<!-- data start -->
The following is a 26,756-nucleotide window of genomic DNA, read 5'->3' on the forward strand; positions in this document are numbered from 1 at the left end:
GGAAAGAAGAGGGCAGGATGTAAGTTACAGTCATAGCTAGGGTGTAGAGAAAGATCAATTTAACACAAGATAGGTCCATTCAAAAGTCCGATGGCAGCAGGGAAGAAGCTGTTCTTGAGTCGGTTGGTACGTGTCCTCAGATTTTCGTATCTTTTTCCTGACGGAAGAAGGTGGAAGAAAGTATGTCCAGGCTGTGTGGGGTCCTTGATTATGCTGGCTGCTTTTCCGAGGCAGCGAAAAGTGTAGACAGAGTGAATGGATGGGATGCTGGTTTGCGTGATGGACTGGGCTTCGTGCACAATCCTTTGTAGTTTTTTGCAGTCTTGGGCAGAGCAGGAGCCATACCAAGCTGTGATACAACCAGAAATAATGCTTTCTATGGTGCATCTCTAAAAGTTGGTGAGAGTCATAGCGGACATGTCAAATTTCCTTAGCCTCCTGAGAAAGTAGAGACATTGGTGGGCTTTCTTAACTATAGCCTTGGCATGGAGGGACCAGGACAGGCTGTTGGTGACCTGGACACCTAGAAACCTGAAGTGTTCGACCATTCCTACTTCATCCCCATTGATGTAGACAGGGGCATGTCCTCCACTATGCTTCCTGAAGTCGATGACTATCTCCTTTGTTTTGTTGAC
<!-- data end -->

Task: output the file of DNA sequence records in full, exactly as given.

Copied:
The following is a 26,756-nucleotide window of genomic DNA, read 5'->3' on the forward strand; positions in this document are numbered from 1 at the left end:
GGAAAGAAGAGGGCAGGATGTAAGTTACAGTCATAGCTAGGGTGTAGAGAAAGATCAATTTAACACAAGATAGGTCCATTCAAAAGTCCGATGGCAGCAGGGAAGAAGCTGTTCTTGAGTCGGTTGGTACGTGTCCTCAGATTTTCGTATCTTTTTCCTGACGGAAGAAGGTGGAAGAAAGTATGTCCAGGCTGTGTGGGGTCCTTGATTATGCTGGCTGCTTTTCCGAGGCAGCGAAAAGTGTAGACAGAGTGAATGGATGGGATGCTGGTTTGCGTGATGGACTGGGCTTCGTGCACAATCCTTTGTAGTTTTTTGCAGTCTTGGGCAGAGCAGGAGCCATACCAAGCTGTGATACAACCAGAAATAATGCTTTCTATGGTGCATCTCTAAAAGTTGGTGAGAGTCATAGCGGACATGTCAAATTTCCTTAGCCTCCTGAGAAAGTAGAGACATTGGTGGGCTTTCTTAACTATAGCCTTGGCATGGAGGGACCAGGACAGGCTGTTGGTGACCTGGACACCTAGAAACCTGAAGTGTTCGACCATTCCTACTTCATCCCCATTGATGTAGACAGGGGCATGTCCTCCACTATGCTTCCTGAAGTCGATGACTATCTCCTTTGTTTTGTTGAC